Nathan Bowe, Forum Communications Co., Published September 30 2010
$3.2 million plan for Detroit Mountain unveiled
The year-round regional park, complete with campsites, disc golf and trail systems, will feature Nordic skiing, hiking, snowshoeing and mountain biking for outdoor enthusiasts.
The plan would give Becker County the land and all the amenities for $340,000. A nonprofit group called Detroit Mountain Recreation Area Inc. would partner with the county and run the ski area.
The county board went into closed session Tuesday to discuss purchase negotiations for the Detroit Mountain property, but no action was taken.
The preliminary plan calls for the group to raise funds and contribute $980,000 toward the total project cost.
A yet-to-be-obtained regional park grant through the Minnesota Department of Natural Resources would pay for $1.68 million. The county would contribute $320,000 for property acquisition and another $20,000 for contingencies.
“This document is a big bite,” supporter Barry Nelson said, adding that he wondered if the group was trying to do too much, too fast. He would like to see the group focus on the basics of obtaining the land and creating a regional park, then easing into downhill-ski operations.
Opponents on the county board, like Larry Knutson, said, “As far as I’m concerned, this (plan) is just paper.”
The group can’t move forward without the county, which would allow the project to be eligible for state grants, and to shelter under the county’s lawsuit cap, which will allow the group to purchase liability insurance at an affordable rate, said Aaron Lauinger, secretary of the DMRA board.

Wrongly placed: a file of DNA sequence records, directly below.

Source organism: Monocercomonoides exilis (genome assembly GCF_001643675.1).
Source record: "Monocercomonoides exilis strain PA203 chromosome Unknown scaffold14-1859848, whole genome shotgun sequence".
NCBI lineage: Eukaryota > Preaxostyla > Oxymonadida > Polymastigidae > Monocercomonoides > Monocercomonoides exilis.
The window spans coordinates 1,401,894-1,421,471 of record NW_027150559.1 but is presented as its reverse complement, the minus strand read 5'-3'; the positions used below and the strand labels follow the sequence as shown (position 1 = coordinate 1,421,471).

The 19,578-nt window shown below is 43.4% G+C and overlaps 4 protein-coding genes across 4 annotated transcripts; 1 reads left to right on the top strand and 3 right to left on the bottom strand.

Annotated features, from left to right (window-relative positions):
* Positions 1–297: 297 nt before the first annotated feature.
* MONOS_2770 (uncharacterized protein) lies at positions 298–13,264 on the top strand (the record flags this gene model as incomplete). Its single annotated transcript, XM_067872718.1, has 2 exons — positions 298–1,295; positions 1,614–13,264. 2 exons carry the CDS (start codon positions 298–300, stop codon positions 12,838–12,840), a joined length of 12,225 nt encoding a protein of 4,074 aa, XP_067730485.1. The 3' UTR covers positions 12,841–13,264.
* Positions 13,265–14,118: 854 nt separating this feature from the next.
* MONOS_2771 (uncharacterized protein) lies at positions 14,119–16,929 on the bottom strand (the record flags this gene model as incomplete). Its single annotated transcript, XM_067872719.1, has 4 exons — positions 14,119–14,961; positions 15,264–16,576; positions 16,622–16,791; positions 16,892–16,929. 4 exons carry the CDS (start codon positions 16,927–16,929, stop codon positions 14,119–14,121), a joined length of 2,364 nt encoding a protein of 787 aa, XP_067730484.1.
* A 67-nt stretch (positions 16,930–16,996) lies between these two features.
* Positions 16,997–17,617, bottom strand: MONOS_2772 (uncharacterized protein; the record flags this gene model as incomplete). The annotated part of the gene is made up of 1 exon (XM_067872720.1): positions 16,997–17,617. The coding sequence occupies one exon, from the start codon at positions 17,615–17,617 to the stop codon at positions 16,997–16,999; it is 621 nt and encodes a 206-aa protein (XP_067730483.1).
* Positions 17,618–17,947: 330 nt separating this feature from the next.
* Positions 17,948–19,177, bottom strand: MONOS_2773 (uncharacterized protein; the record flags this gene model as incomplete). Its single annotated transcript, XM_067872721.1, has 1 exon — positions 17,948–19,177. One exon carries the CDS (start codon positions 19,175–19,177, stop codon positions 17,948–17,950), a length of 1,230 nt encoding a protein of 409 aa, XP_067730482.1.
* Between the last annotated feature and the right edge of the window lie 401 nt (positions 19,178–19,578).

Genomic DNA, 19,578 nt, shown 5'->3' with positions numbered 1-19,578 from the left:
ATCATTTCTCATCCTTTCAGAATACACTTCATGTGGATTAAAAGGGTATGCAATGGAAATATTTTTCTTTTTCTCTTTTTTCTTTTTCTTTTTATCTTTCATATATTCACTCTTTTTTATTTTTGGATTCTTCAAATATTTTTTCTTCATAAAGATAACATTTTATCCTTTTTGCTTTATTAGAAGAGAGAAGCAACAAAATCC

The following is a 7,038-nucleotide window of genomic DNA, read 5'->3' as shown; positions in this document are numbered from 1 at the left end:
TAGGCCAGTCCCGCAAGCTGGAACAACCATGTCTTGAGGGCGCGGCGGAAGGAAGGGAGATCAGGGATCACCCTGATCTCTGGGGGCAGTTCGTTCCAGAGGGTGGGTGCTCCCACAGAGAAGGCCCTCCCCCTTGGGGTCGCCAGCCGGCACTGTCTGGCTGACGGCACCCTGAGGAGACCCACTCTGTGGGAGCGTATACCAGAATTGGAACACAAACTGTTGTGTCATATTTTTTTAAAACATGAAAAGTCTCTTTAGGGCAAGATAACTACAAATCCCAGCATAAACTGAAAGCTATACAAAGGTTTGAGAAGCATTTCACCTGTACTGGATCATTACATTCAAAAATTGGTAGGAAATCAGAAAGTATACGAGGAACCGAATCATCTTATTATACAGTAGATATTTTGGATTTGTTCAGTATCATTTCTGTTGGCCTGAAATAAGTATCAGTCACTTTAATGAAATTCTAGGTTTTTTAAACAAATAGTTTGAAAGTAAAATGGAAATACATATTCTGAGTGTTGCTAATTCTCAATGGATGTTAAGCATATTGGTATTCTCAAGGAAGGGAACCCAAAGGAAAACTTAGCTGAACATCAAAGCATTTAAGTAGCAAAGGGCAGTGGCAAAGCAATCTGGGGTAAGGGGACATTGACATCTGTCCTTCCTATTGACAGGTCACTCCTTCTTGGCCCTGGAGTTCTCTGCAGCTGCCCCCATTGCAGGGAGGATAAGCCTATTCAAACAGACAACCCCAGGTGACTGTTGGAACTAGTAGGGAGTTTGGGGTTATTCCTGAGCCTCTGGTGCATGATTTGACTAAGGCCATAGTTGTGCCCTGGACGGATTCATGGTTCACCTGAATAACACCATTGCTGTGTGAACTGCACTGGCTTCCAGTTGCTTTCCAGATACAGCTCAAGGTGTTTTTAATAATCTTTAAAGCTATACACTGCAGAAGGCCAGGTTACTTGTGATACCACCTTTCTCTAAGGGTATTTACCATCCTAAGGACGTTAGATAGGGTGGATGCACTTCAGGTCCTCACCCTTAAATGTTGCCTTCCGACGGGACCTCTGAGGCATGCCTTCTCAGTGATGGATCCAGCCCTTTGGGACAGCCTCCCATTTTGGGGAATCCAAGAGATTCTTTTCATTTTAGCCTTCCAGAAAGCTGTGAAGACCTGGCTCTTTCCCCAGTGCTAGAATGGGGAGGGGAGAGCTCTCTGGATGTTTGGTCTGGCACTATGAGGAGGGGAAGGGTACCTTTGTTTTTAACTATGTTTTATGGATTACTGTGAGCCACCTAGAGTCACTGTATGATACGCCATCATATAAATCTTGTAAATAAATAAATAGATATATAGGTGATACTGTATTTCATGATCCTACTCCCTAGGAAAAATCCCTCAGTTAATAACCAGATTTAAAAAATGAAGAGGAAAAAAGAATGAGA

The county would use $250,000 in economic development funds to pay for most of its share, and parks and trails funds for the rest, said Economic Development Association Coordinator Guy Fischer.
“It’s important to remember that at the end of the day, the property becomes the county’s. We’ll be getting $3.2 million in land and infrastructure for 10 to 15 percent of the cost,” Fischer said.
The DNR grant program pays up to 60 percent of the total cost for a qualifying project, Lauinger noted, and this one fits the criteria.
Under the draft proposal, the 260-acre site would be purchased and developed in stages over three years.
It operated as a private ski area until 2004, and much of the infrastructure – roads, parking lot, lodge, electrical, water, two of five lifts, and ski slopes and trails remain intact.
A system of Nordic ski trails would include five kilometers the first year, with the opportunity to add another nine miles in the next few years. DNR trail money and volunteer help from the high school Nordic ski team would help keep costs low.
Mountain bike trails would include a beginner loop, intermediate loop and advanced loop, with built-in challenges and a standard-sized graded surface.
The second and third year of the plan includes buying and installing three ski lifts to serve all nine runs, at a total cost of $650,000.
Bowe writes for the Detroit Lakes News Tribune